A snowy landscape ornated with a temple devoted to the greatest river goddess in India, majestic mountains carefully powdered by fresh snow and a gushing Bhagirathi flowing in the vicinity were few of the first sights that greeted me to the religious town of Gangotri.
Situated in the Uttarkashi district of Uttarakhand, Gangotri is one of the most widely known and highly revered pilgrimages among Hindu devotees, which has also gained prominence in the trekking circuit for its Gaumukh-Tapovan trek. And needless to emphasise, ‘divinity’ and ‘beauty’ come together at Gangotri like nowhere else!
Gangotri was one of the destinations that had been etched deep in my memory since I was a little girl, travelling to Badrinath and Kedarnath for my summer vacations with me utterly devout parents. I remember how my grandmother had elaborately explained the importance of Char Dham Yatra (four abodes of God) for everybody practising Hinduism. It is also then that she related stories of Chhota Char Dham Yatra (‘the small four abodes’) to us, exciting us furthermore since we were to pay obeisance to two of those abodes. Therefore, when I planned a trip to the beautiful Army cantonment of Harsil, it was only an imperative that I visited Gangotri to unveil the charm for myself.
Every year, thousands of pilgrims and sadhus visit Gangotri to pray and meditate but seldom does anybody venture after Deepavali celebrations. The doors of the temple are chained, all the guesthouses, ashrams and shops are vacated. Everybody migrates to lower regions for one reason – cold. And that is exactly when I decided to explore an undisturbed Gangotri.
It was a chance of events that I landed at Harsil after a precarious drive through patches of black ice and snow-covered roads. The first small tea shop that I visited, I met a family who had just come back from Gangotri that day. Much like most of the people in the hills, they went all the way to arrange the same driver for me who had taken them. And I was all set for a 24 km long joy ride along the meandering Bhagirathi River.
A scenic and peaceful drive through the villages of Dharali and Bhaironghati finally led us to the silent town of Gangotri. What had been peaceful up until that moment turned into something eerie as soon as I alighted from the car.
To find a secluded, undisturbed place in the wild seems like a beautiful idea but to walk alone through carefully shut shops, locked doors, and ice-covered streets is another thing. I was not just in Gangotri, but the ghost town that the unforgiving winter season had turned it into. Icicles dropped low from the sheds of the houses, staircases were covered with snow, and there was not a soul in sight to give me company or direction.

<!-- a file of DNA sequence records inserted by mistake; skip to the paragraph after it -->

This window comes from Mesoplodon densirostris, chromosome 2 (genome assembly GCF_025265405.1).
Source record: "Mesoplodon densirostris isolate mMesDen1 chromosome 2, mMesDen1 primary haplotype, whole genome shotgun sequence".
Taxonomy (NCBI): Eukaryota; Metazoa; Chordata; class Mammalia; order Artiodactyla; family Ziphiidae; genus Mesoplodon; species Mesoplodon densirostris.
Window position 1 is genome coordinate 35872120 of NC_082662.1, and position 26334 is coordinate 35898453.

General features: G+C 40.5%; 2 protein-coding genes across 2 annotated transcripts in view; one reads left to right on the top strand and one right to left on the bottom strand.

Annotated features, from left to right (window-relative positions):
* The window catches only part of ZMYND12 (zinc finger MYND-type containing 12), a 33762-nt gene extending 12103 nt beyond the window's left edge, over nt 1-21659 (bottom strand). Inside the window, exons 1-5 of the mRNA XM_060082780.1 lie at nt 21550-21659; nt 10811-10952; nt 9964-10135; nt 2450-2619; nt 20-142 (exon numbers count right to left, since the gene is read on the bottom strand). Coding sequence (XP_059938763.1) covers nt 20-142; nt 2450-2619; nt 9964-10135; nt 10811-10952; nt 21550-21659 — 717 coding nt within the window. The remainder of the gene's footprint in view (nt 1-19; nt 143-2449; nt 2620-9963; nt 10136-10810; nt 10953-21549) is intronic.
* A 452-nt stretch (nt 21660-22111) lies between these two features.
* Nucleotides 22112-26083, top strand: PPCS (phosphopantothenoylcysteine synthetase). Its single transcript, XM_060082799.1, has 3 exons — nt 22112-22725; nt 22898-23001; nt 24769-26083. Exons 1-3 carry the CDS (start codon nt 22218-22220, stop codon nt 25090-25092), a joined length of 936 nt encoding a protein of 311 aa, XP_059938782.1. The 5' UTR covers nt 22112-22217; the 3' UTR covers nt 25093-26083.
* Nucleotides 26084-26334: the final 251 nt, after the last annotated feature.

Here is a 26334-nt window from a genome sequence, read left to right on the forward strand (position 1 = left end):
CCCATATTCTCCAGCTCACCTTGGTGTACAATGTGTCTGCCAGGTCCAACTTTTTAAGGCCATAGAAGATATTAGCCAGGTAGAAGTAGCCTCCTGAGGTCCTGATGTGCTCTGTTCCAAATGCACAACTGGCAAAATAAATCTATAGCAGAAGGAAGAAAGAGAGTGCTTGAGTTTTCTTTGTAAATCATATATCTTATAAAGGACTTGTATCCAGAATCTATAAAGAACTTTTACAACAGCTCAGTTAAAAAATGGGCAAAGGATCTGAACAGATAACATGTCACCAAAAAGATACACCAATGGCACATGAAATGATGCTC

Following whatever signs I could fathom, I kept walking the lonely streets of the town to make my way to the main shrine. Reading the signboards of dhabas and ashrams, I could only imagine how the town would have been filled with devotees. As I kept walking, I couldn’t stop thinking about how the streets would have come alive with the chants and prayers of the pilgrims in the peak season. As my thoughts gave me company on that lonely morning, I arrived at the gates of the temple, which, to my surprise, were open and oddly welcoming.
As I overheard some voices and noticed some sort of commotion inside the temple office, I heaved my first euphoric sigh of relief. To my utter surprise, I was greeted by the temple’s priest and a fellow tourist. Panditji was kind enough to help me with a piping hot cup of tea – might I mention, the absolute need of the hour – and accommodated me close to a burning angithi. He then began narrating the reality of Gangotri during the winter season – how everyone migrates from the town, how the shrine partially gets submerged under the snow, and how only a handful of sadhus stay in their kutiyaas. Perhaps it was the tea, but I’d like to believe, it was these stories that truly warmed me with the divinity that the place held. I was charged with humility and gratitude for having made it to the main temple even in mind-numbing cold, at a time when only a few dare to visit.
Bidding adieu to the generous panditji, I decided to go around the temple, pay my deepest obeisance and get a fill of gangajal for my family back at home.
By this time, a handful more of devotees had arrived, which instilled me with the confidence to explore the town just a bit more. Following the roughly written directions, I headed over to Suryakund.
In Hindu mythology, Suryakund is of notable significance, for it is believed that the rays of the sun shined first at this pool on our planet earth. It is also said that since Lord Shiva held the powerful Goddess Ganga in his locks here. There is also Jalmagna Shivalinga at Suryakund visible only during the winter season.
I might not have been able to spot the majestic Shivalinga, but Suryakund left me spell-bound. The fast-flowing river from Gaumukh had cut the stones so magnificently through its flow to make this pool of eternal purification appear all the more stunning.
Despite running low on time, I succumbed to the itch to visit Gaurikund through the snow-covered lanes of the town. If Suryakund was an easy find, Gaurikund was somewhat its opposite.
The signboards were sparsely placed, even few of the houses had submerged under the snow, which meant climbing down (or slipping through) snow patches.
The view from Gaurikund was like staring straight into the wilderness. Undisturbed, serene and accompanied by the sound of the harmonious waterfall there.
Having had my share of adventure for that day, I rushed back to my taxi lest I got lost in the snow to fend for myself, and with no sign of mobile network.
This was my experience in the frozen Gangotri, filled with moments of fear and respite. If you liked this piece, you can check out the rest of my work here. Have a similar gripping tale to share? Go ahead and pen it here to earn redeemable Tripoto credits!